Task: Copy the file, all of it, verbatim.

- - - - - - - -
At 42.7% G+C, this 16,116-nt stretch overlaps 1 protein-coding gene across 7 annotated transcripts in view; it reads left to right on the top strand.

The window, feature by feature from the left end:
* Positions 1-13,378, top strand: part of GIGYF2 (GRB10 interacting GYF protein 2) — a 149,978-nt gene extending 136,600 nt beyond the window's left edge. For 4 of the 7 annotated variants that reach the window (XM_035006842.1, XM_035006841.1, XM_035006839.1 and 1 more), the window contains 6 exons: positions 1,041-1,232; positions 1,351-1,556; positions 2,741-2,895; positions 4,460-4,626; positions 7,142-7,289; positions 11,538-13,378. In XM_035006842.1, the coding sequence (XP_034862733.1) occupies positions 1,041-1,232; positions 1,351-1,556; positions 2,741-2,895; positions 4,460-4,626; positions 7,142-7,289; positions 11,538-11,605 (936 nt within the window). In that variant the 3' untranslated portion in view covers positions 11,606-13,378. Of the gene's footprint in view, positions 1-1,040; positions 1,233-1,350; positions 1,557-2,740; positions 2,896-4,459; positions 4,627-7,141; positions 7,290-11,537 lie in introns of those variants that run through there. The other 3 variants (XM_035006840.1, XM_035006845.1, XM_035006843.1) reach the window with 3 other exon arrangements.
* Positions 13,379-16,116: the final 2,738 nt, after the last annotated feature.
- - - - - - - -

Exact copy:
At 42.7% G+C, this 16,116-nt stretch overlaps 1 protein-coding gene across 7 annotated transcripts in view; it reads left to right on the top strand.

The window, feature by feature from the left end:
* Positions 1-13,378, top strand: part of GIGYF2 (GRB10 interacting GYF protein 2) — a 149,978-nt gene extending 136,600 nt beyond the window's left edge. For 4 of the 7 annotated variants that reach the window (XM_035006842.1, XM_035006841.1, XM_035006839.1 and 1 more), the window contains 6 exons: positions 1,041-1,232; positions 1,351-1,556; positions 2,741-2,895; positions 4,460-4,626; positions 7,142-7,289; positions 11,538-13,378. In XM_035006842.1, the coding sequence (XP_034862733.1) occupies positions 1,041-1,232; positions 1,351-1,556; positions 2,741-2,895; positions 4,460-4,626; positions 7,142-7,289; positions 11,538-11,605 (936 nt within the window). In that variant the 3' untranslated portion in view covers positions 11,606-13,378. Of the gene's footprint in view, positions 1-1,040; positions 1,233-1,350; positions 1,557-2,740; positions 2,896-4,459; positions 4,627-7,141; positions 7,290-11,537 lie in introns of those variants that run through there. The other 3 variants (XM_035006840.1, XM_035006845.1, XM_035006843.1) reach the window with 3 other exon arrangements.
* Positions 13,379-16,116: the final 2,738 nt, after the last annotated feature.